Flower Hill bans new bamboo

Flower Hill bans new bamboo
The Village of Flower Hill approved Tuesday a ban on new bamboo and added language to the village code to limit existing bamboo in the village. (Photo by Amelia Camurati)

The Village of Flower Hill declared bamboo an invasive species Tuesday, banning new bamboo from being planted and imposing regulations to protect neighboring properties.

During a public hearing, trustees unanimously approved a local law prohibiting residents from planting bamboo in the village and regulating existing bamboo.

The law was originally discussed at the board meeting in July, and Village Administrator Ronnie Shatzkamer said, since then, a statement of purpose section and a records of violation and creation of registry section was added to the law.

The statement of purpose says that only individuals responsible for the planting or installing of the bamboo originally will be held accountable for the spread to neighboring properties.

Language was added to create and maintain a registry of violations to protect residents who had bamboo spread to their property who ultimately spread it to further neighbors but never planted the bamboo.

“Hopefully this language clears up the uncertainty about who owns it, where’s it coming from, and who is liable for damage,” Shatzkamer said.

Village resident Jean Terezakis said during the hearing that her neighbor’s bamboo spread to her property and is afraid of the damage it’s caused.

“My problem is the bamboo is already coming through my retaining wall,” Terezakis said. “You granted him a permit to re-landscape and pull out his bamboo. What’s going to happen though is when he pulls out that bamboo, that retaining wall is going to come down because it’s already through my wall. I want protection because he’s responsible.”

“We do not represent neighbor-to-neighbor,” Mayor Robvert McNamara responded. “That’s your responsibility to sue him, if need be. We can’t do it. If we could, we would.”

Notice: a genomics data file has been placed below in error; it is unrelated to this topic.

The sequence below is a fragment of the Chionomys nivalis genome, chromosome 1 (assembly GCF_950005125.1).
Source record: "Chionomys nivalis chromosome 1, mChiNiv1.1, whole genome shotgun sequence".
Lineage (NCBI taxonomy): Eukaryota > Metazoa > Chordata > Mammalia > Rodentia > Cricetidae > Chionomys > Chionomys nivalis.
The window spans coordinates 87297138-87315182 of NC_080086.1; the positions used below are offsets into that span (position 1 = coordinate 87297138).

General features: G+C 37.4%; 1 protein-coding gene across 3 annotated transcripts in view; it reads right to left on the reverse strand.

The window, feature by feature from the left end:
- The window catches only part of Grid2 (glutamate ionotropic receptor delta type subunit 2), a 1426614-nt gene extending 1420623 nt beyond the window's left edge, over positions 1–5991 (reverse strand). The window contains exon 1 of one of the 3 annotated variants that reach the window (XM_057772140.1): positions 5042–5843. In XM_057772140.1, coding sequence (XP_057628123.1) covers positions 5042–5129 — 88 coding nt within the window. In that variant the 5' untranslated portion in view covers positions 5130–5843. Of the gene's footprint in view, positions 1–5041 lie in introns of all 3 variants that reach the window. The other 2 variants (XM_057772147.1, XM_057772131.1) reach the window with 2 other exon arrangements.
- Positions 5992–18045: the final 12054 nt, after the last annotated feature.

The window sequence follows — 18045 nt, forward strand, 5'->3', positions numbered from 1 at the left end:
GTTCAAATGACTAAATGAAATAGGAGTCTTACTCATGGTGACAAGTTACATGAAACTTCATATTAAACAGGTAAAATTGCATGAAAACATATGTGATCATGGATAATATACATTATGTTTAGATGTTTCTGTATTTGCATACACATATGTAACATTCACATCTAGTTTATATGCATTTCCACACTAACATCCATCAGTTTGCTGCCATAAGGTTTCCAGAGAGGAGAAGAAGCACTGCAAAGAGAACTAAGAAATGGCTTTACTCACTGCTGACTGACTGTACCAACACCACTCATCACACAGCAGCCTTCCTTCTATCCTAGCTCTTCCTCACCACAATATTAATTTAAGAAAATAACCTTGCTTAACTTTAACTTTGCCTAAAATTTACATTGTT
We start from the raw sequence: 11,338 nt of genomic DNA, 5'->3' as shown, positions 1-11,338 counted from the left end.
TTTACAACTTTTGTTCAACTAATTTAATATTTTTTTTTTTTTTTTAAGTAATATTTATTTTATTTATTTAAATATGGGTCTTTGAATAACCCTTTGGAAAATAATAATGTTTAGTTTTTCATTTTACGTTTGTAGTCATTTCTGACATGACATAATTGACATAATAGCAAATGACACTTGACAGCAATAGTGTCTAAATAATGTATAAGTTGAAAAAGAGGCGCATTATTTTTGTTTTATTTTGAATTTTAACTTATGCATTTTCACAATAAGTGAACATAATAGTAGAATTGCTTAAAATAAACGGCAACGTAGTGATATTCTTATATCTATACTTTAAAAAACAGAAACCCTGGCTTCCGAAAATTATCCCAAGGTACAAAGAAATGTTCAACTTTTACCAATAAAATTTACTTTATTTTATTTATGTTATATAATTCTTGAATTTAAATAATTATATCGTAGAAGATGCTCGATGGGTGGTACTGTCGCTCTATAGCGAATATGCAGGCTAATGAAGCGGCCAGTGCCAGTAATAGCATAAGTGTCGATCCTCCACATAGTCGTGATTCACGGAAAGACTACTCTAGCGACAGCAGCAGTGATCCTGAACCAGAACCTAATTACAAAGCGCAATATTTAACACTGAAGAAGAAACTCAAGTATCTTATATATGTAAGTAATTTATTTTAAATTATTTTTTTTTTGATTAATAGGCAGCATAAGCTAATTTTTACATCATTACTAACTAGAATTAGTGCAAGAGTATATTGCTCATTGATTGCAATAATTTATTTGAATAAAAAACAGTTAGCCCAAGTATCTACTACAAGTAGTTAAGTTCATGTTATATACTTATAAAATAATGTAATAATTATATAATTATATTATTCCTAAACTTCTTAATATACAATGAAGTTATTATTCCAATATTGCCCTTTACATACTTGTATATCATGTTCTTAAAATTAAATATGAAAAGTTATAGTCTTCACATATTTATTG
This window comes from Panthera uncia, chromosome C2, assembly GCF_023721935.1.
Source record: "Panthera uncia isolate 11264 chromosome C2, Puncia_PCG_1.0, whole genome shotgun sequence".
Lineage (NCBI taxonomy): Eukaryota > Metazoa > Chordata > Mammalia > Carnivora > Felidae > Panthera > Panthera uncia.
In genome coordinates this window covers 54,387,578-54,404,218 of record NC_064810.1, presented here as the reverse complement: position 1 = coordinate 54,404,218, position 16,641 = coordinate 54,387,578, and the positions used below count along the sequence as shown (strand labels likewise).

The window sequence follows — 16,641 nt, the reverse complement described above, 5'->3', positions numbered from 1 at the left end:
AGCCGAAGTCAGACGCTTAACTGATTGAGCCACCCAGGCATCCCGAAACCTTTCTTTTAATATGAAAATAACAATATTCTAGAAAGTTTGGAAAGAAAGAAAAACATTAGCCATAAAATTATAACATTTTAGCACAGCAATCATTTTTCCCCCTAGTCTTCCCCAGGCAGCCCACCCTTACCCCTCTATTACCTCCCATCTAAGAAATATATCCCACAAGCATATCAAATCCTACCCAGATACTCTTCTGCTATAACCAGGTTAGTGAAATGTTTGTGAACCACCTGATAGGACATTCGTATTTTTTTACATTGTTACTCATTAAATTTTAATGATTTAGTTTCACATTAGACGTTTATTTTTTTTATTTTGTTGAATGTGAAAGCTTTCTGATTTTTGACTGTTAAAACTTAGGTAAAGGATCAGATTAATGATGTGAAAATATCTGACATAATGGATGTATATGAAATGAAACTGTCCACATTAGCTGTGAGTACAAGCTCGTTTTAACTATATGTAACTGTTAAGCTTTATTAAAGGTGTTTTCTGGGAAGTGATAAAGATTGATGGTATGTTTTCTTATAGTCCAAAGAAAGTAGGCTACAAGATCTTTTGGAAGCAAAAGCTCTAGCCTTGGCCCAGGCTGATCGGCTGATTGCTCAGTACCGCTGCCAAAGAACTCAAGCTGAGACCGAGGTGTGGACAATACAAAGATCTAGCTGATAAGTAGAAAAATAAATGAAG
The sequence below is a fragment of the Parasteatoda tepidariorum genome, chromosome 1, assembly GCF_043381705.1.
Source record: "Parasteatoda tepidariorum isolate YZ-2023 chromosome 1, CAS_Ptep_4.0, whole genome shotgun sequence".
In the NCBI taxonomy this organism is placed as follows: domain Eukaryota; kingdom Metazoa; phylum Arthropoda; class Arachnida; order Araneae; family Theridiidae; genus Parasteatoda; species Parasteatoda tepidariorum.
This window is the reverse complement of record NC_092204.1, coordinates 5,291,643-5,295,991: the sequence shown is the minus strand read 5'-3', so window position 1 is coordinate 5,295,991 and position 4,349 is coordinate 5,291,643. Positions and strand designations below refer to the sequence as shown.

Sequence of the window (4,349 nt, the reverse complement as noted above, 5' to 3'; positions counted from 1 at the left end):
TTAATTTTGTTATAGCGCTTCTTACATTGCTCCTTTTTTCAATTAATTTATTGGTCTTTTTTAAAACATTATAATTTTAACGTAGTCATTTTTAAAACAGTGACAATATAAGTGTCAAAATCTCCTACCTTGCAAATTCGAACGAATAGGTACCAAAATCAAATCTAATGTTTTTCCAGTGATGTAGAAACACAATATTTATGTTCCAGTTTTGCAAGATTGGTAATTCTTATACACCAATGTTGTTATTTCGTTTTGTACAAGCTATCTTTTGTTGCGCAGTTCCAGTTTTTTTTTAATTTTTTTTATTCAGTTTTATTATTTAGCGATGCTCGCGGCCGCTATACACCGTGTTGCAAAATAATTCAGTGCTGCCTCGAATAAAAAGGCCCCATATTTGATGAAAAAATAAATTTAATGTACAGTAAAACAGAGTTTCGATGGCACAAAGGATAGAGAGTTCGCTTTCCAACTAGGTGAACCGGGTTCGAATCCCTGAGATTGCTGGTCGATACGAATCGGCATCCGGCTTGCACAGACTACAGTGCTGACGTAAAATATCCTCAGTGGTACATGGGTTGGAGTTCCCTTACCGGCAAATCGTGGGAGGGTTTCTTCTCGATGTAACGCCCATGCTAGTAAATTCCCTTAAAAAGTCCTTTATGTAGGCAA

This is not the first time Terezakis has spoken to trustees about her concerns, and McNamara agreed to add a note to her property file stating the bamboo did not originate on her property.

The village code enforcement officer will be responsible for issuing violations of the new law and imposing fines ranging from $100 to $500 per day after residents are alerted to the problem.

Bamboo, a type of grass, can grow up to 12 inches a day in the right conditions, and its roots can spread up to 20 feet from the plant.

Village Attorney Jeffrey Blinkoff said residents with existing bamboo will be able to keep the plant as long as it is securely protected. The new code says residents must install sheet metal in the ground around the plant approximately four feet deep to control the roots.

“I think it’s similar to pool requirements,” Blinkoff said. “You may have a pool, and if the state changes the rules about pools, you have to bring it up to code. You can keep the pool, and you can keep the bamboo. They’re just saying your neighbor doesn’t have to have that bamboo, too. They didn’t buy it; they didn’t plant it. They shouldn’t have to have it.”

No posts to display


  1. Why take away citizens rights to plant something in their yard instead of requiring them to stop it from spreading? Bamboo can be blocked from below ground level, it’s seeds are only produced every 75 to 100+ years and are very poor in health. In fact when bamboo seeds the grove typically dies.

    Installing a plastic barrier will stop bamboo from exiting the containment.


Please enter your comment!
Please enter your name here